Friday, November 4, 2016

Napa winemaker indicted on broad fraud charges

screen-shot-2016-11-04-at-1-48-43-pmA federal grand jury in San Francisco has indicted former winemaker Jeffry Hill in an extensive scheme of alleged mail fraud and wire fraud in connection with his operation of a Napa Valley, CA, wine company.

The indictment was unsealed this week by U.S. Attorney Brian J. Stretch and Alcohol and Tobacco Tax and Trade Bureau official Tom Crone in a case they estimated cost consumers as much as $1.5 million in overpayments.

Hill, 38, formerly of Napa, ran the Hill Wine Company (HWC), a business of making and selling wine and wine inputs, such as pre-fermented grape juice, among other things. It operated a winery and tasting room in Napa County, CA., on the Silverado Trail, and used winemaking equipment at facilities owned by others in Napa and Sonoma counties.

According to the indictment, Hill defrauded HWC’s customers by misrepresenting the geographic origin and grape varietal of the wine and wine products that he sold, thus causing customers to pay more than they otherwise would have, or to buy products they otherwise would not have.

Federal regulations establish American Viticultural Areas (AVAs), geographically delineated regions with particular wine-growing characteristics. The Napa Valley AVA is one such AVA. Under federal regulations, wine can only be labeled as originating from a particular AVA if not less than 85% of the liquid volume of the wine is derived from grapes grown within its boundaries.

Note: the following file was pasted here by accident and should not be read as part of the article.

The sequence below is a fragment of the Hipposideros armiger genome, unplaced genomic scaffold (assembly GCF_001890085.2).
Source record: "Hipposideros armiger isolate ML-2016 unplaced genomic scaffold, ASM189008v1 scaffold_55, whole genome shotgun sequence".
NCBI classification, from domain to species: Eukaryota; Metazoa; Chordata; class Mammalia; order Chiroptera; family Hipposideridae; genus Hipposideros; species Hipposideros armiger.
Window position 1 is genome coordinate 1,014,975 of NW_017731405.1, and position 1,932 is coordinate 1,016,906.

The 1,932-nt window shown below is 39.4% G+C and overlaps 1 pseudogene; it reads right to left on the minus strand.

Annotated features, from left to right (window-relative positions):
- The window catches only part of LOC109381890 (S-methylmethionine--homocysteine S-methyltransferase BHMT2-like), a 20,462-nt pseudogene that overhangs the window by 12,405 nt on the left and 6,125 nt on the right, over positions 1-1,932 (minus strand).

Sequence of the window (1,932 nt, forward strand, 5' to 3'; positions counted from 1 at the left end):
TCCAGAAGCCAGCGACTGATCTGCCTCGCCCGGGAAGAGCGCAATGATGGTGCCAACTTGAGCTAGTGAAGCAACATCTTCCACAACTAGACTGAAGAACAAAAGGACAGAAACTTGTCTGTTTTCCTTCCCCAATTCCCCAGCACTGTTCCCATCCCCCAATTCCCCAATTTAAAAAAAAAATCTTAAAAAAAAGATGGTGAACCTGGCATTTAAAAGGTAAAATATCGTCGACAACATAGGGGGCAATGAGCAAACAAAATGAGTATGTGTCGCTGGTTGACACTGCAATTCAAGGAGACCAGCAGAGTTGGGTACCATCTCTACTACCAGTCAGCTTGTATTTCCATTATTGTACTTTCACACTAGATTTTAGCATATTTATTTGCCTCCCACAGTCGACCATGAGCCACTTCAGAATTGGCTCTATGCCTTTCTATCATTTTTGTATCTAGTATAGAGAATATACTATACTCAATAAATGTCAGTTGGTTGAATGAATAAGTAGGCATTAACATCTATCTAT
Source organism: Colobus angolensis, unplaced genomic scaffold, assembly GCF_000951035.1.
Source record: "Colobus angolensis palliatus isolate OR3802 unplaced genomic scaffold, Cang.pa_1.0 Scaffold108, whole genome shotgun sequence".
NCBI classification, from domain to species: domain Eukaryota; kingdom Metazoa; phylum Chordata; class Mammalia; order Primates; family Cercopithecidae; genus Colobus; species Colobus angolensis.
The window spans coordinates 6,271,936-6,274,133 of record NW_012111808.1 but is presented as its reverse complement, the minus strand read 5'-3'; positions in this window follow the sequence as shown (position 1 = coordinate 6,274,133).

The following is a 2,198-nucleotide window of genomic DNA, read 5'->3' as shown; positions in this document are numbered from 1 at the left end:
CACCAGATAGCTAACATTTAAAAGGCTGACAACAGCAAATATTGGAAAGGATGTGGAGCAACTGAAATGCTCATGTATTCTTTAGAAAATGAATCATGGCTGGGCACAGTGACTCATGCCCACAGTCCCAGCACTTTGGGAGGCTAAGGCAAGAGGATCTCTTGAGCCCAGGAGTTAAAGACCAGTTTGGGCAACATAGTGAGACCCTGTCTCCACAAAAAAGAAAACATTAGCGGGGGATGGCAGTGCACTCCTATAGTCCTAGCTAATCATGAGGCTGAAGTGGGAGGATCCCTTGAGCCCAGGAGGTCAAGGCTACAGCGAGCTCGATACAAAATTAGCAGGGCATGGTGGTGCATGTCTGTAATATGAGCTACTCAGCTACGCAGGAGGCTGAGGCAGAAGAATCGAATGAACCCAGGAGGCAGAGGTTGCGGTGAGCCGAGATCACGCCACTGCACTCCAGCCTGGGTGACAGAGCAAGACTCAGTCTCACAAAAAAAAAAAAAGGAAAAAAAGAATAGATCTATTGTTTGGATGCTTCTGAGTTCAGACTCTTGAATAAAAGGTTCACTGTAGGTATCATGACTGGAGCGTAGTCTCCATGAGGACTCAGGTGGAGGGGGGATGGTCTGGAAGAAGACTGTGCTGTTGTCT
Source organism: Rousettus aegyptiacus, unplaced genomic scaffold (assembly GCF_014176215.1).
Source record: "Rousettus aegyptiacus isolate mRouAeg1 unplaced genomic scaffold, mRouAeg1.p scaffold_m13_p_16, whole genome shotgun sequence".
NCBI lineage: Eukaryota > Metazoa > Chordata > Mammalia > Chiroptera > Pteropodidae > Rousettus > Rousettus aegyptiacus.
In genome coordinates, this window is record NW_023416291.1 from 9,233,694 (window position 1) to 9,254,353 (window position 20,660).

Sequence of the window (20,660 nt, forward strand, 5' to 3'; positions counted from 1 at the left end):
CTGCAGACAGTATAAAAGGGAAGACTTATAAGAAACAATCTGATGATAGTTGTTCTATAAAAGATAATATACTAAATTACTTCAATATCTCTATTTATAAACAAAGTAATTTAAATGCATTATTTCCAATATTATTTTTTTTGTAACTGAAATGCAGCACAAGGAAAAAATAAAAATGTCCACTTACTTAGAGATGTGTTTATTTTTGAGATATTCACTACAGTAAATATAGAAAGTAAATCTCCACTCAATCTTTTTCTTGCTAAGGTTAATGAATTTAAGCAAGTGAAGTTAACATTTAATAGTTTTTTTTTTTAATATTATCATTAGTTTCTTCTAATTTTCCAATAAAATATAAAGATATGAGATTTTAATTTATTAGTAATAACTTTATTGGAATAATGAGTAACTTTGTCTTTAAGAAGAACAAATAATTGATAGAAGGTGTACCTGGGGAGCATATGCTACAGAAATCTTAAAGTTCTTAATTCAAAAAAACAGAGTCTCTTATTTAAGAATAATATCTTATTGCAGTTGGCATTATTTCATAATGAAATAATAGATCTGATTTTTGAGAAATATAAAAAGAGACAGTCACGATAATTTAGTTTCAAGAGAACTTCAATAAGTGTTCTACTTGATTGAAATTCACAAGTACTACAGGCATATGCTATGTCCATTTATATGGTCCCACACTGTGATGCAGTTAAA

Napa Valley wine is seen as premium wine and often sells at a higher price than wine from other parts of California, and grapes grown in the Napa Valley AVA generally are more expensive than those grown in other parts of California.

According to the indictment, Hill allegedly grew or purchased grapes, pre-fermented grape juice or wine grown outside of the Napa Valley then sold bulk grape juice, bulk wine, or bottled wine made from these non-Napa Valley grapes while representing the products to have been made from Napa Valley AVA grapes. Similarly, he allegedly misrepresented as cabernet sauvignon wine that was made from other varietals of grapes. According to the indictment, customers paid over $1,500,000 for fraudulently mislabeled wine, grape juice, or wine products.

Hill also allegedly took steps to conceal and hide his scheme to defraud, using such maneuvers as altering or creating false bills of lading and other records; maintaining false inventory records; falsely stating to his company’s employees that grapes grown outside of Napa Valley were grown there; moving grapes or wine between his company’s three facilities to obscure their origin of the grapes, and instructing employees who picked grapes to mislabel the origin and varietal of grapes that they picked.

Hill was arrested on Tuesday in Clovis, CA, made his initial appearance in federal court, and was released on conditions. His next appearance is scheduled for November 16 in San Francisco. If convicted, he could face a maximum of 20 years in prison and a fine of $250,000 or twice the amount gained or lost as a result of the scheme. The court may also order that the defendant pay restitution, if appropriate.


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